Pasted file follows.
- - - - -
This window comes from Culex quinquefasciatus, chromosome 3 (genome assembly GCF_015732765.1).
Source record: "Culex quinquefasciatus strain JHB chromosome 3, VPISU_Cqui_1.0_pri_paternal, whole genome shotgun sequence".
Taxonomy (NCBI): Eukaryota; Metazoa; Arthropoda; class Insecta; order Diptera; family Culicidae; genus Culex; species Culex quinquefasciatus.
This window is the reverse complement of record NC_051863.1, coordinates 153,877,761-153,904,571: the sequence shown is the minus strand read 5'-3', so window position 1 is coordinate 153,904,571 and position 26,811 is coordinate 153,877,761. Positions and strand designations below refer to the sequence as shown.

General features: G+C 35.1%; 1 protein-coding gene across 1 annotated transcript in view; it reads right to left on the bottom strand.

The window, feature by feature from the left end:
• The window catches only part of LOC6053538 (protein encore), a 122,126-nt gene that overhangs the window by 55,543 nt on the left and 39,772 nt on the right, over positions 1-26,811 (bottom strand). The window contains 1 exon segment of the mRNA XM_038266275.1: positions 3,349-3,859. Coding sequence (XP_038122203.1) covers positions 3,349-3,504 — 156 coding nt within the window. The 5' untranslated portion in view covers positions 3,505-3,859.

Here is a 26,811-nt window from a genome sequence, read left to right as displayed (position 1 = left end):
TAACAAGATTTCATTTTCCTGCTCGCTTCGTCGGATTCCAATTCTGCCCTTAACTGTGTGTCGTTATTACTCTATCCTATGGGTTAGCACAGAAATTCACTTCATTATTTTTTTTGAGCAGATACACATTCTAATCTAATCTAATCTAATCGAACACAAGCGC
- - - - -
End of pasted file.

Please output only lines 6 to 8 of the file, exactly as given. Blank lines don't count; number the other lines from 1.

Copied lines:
The window, feature by feature from the left end:
• The window catches only part of LOC6053538 (protein encore), a 122,126-nt gene that overhangs the window by 55,543 nt on the left and 39,772 nt on the right, over positions 1-26,811 (bottom strand). The window contains 1 exon segment of the mRNA XM_038266275.1: positions 3,349-3,859. Coding sequence (XP_038122203.1) covers positions 3,349-3,504 — 156 coding nt within the window. The 5' untranslated portion in view covers positions 3,505-3,859.

Here is a 26,811-nt window from a genome sequence, read left to right as displayed (position 1 = left end):